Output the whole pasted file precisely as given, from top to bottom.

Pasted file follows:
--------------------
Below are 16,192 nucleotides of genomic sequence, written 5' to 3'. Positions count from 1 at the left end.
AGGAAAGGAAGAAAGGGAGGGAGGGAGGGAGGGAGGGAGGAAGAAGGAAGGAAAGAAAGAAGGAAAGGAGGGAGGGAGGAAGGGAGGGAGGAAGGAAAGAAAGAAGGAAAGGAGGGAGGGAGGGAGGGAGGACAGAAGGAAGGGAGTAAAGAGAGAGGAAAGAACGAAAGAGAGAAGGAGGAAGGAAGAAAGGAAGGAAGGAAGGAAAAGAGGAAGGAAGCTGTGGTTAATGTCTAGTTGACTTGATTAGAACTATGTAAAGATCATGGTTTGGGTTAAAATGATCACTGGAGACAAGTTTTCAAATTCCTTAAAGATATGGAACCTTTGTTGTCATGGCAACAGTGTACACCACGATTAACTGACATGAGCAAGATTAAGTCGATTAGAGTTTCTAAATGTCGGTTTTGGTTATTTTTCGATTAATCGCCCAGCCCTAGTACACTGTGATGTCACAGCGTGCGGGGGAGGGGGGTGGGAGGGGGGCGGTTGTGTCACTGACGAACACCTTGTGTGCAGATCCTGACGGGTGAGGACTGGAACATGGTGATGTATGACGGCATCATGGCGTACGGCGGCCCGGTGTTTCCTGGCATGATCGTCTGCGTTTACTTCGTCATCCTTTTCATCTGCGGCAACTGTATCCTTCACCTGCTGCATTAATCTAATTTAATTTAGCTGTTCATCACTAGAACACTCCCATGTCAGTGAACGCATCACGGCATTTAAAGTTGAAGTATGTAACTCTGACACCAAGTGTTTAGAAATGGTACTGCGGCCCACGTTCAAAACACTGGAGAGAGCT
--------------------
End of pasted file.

Below are 16,192 nucleotides of genomic sequence, written 5' to 3'. Positions count from 1 at the left end.
AGGAAAGGAAGAAAGGGAGGGAGGGAGGGAGGGAGGGAGGAAGAAGGAAGGAAAGAAAGAAGGAAAGGAGGGAGGGAGGAAGGGAGGGAGGAAGGAAAGAAAGAAGGAAAGGAGGGAGGGAGGGAGGGAGGACAGAAGGAAGGGAGTAAAGAGAGAGGAAAGAACGAAAGAGAGAAGGAGGAAGGAAGAAAGGAAGGAAGGAAGGAAAAGAGGAAGGAAGCTGTGGTTAATGTCTAGTTGACTTGATTAGAACTATGTAAAGATCATGGTTTGGGTTAAAATGATCACTGGAGACAAGTTTTCAAATTCCTTAAAGATATGGAACCTTTGTTGTCATGGCAACAGTGTACACCACGATTAACTGACATGAGCAAGATTAAGTCGATTAGAGTTTCTAAATGTCGGTTTTGGTTATTTTTCGATTAATCGCCCAGCCCTAGTACACTGTGATGTCACAGCGTGCGGGGGAGGGGGGTGGGAGGGGGGCGGTTGTGTCACTGACGAACACCTTGTGTGCAGATCCTGACGGGTGAGGACTGGAACATGGTGATGTATGACGGCATCATGGCGTACGGCGGCCCGGTGTTTCCTGGCATGATCGTCTGCGTTTACTTCGTCATCCTTTTCATCTGCGGCAACTGTATCCTTCACCTGCTGCATTAATCTAATTTAATTTAGCTGTTCATCACTAGAACACTCCCATGTCAGTGAACGCATCACGGCATTTAAAGTTGAAGTATGTAACTCTGACACCAAGTGTTTAGAAATGGTACTGCGGCCCACGTTCAAAACACTGGAGAGAGCT